Like many of my generation, we have known only one British monarch, HM Queen Elizabeth II. She was the person that we could all instantly identify. I was 16 when Princess Diana married now King Charles III. We lived in Germany at the time, and we all watched that wedding on TV – a memory that many across the globe can relate to. What stood out to me at that age was not just the pomp and circumstance in and around the wedding, but the Tiffany blue dress of HM Queen Elizabeth II and her bright smile. As girls, my sister and I were taken by the Queen’s poise, smile, and larger-than-life presence. Those are some of our very vivid memories of the time. Like many Europeans, we followed news about the British monarchy for decades – though we were not British subjects. We did not need to specify which monarch we were referring to when we would say the Queen. There was just one for us, HM Queen Elizabeth II – though some European countries had their own (i.e., Denmark’s Queen Margrethe II or the Netherlands’ Queen Beatrix.)
A few years later, and after moving to Italy, my mother and I came within feet of Queen Elizabeth, the Queen Mother, when she visited my hometown in late May of 1992 to appreciate the restoration of the frescoes of the Perugino. As it befits such a royal visit, many people lined the Corso, and it was nearly impossible to get close. I was able to wiggle through to the second row, with my mother in tow, and asked a tall gentleman in front of us if he would make room for my mother. He amiably agreed, and my mother squeezed between him and another. I was content to see my mother’s joy as she smiled and waved at the Queen Mother – they both were the same height: 5’2”. That day was also committed to memory as an awe-inspiring event. Mom and I commented later that the Queen Mother was just as kind, fun-loving, and warm-hearted as her daughter, the Queen. We thought: “Easy to see where she gets it from!” A couple of years after that event, Princess Margaret (the Queen’s sister) visited to admire the reconstruction of the town’s Fontana Maggiore, an authentic restoration feat of an architectural marvel.
As yesterday the news of the death of HM Queen Elizabeth II spread around the globe, eventually reaching us in Texas, I felt suddenly emotional and found myself shedding many a tear. Realizing that the Queen had passed made it feel like a surreal – and incredibly touching – moment. In the last decade, we knew that the Queen’s advanced age meant that her time was drawing nearer. It was a tucked-away, rational thought, there but not there. The flood of memories, thoughts of events, her life-long service to the United Kingdom and the other Commonwealth realms, and her undeniable strength, fearlessness, and popularity all materialized in my mind in those first hours after her death. Regardless of the fraught history, both within and without the royal family, war and decolonization, political and press scrutiny, etc., she was a symbol, a role model not just for Brits but for many of my generation, preceding and following. In June 2022, HM Queen Elizabeth II met with the Archbishop of Canterbury, Justin Welby, who “came away thinking there is someone who has no fear of death, has hope in the future, knows the rock on which she stands and that gives her strength.” (The Guardian, 09/2022, article by Harriet Sherwood)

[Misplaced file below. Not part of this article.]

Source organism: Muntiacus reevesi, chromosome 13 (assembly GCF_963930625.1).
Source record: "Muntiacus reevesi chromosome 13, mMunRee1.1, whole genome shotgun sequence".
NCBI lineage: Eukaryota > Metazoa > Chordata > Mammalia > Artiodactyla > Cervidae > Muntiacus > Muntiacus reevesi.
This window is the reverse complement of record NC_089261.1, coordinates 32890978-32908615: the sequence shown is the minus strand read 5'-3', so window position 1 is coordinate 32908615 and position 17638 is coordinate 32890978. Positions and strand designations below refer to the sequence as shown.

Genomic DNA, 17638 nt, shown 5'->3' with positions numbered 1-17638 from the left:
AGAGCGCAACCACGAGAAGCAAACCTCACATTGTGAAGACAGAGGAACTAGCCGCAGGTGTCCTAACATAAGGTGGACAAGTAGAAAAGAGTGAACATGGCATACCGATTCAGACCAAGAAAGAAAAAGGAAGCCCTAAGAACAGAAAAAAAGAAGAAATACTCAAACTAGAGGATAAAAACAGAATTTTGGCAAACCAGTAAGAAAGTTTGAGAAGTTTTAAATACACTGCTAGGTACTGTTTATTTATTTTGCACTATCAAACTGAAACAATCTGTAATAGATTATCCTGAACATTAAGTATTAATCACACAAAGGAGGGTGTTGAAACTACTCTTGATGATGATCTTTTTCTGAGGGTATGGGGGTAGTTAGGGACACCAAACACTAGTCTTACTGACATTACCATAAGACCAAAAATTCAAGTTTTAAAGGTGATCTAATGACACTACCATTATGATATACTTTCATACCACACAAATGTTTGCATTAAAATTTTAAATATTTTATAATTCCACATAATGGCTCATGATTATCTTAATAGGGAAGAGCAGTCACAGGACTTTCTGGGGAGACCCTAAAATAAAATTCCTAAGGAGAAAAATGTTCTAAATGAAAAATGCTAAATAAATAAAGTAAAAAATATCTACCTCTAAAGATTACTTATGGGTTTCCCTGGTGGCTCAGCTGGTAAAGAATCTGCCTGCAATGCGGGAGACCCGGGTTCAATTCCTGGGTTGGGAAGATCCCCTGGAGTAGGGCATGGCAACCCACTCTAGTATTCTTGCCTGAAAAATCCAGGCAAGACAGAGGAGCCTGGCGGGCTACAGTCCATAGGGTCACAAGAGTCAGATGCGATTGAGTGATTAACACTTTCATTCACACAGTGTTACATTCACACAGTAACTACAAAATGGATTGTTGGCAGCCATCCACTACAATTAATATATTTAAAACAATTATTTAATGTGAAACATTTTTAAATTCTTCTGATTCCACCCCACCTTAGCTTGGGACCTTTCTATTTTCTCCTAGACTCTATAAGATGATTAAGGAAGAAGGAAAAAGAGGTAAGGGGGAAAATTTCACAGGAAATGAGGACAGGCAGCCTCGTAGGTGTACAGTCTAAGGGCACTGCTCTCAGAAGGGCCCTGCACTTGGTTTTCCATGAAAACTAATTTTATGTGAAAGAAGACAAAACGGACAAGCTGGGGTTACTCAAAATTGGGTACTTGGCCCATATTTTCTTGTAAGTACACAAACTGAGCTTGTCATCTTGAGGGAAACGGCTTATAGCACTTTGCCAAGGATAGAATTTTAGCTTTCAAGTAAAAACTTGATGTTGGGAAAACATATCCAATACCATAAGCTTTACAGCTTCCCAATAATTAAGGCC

HM Queen Elizabeth II reigned for 70 years, making her reign the longest of any British monarch and the longest recorded of any female head of state in history. Her reign was the second-longest in history after France’s Louis XIV – his reign ended in 1715.
This moment in history is genuinely dazing, and, in all likelihood, no future monarch will ever match her stamina, steadfastness, and spirit. She rose above politics and had no political agenda — a woman. Irreplaceable. God save the Queen.
Reunion Tower, one of Dallas’ iconic skyline buildings, went dark last night, and management tweeted: “What a bright light the Queen was. It’s only appropriate to mourn her passing by going dark.”